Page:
Stuart Davis (December 7, 1892 – June 24, 1964), was an early American modernist painter. He was well known for his jazz-influenced, proto pop art paintings of the 1940s and 1950s, bold, brash, and colorful, as well as his ashcan pictures in the early years of the 20th century.
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- I think of Abstract Art in the same way I think of all Art, Past and Present. I see it as divided into two Major categories, Objective and Subjective. Objective Art is Absolute Art. Subjective Art is Illustration, or communication by Symbols, Replicas, and Oblique Emotional Passes. They are both Art, but their Content has no Identity. Their difference cannot be defined as a difference of Idiom, because all Paintings have the Laws of Design as a common denominator. Design exists as an Idiom of Color-Space Logic, and it also exists in an Idiom of Representational Likenesses. Objective Art and Subjective Art exist in both Idioms. Their difference can only be defined in terms of what the Artist thinks his Purpose means-its Content as a Design Image.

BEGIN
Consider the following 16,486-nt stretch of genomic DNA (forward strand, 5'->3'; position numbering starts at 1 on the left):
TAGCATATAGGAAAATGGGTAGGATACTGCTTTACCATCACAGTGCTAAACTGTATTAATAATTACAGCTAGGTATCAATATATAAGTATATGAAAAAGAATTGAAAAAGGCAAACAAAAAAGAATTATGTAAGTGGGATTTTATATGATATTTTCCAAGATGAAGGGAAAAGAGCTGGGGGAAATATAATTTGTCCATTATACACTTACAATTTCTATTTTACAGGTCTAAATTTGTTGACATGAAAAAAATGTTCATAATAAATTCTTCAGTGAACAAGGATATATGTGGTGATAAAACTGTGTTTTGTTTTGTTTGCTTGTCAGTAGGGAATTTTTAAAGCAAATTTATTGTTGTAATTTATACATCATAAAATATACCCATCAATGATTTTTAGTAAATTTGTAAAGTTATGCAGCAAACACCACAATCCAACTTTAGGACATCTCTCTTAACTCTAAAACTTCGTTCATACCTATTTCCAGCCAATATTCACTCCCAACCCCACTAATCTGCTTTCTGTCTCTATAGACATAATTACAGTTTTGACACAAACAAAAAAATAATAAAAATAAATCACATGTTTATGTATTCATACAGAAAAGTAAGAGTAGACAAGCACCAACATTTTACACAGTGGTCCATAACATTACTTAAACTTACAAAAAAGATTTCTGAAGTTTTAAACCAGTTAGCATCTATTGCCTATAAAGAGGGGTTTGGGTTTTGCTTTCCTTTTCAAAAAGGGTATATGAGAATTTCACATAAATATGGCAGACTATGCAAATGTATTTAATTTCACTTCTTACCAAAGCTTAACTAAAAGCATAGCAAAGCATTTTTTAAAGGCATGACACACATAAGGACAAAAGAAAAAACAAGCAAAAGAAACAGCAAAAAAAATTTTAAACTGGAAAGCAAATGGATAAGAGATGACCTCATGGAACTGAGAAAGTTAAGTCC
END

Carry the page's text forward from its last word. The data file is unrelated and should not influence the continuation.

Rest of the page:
- I paint what I see in America, in other words I paint the American scene.
- Cited in: Ian Chilvers, "Davis, Stuart," in: The Oxford Dictionary of Art, (2994). p. 195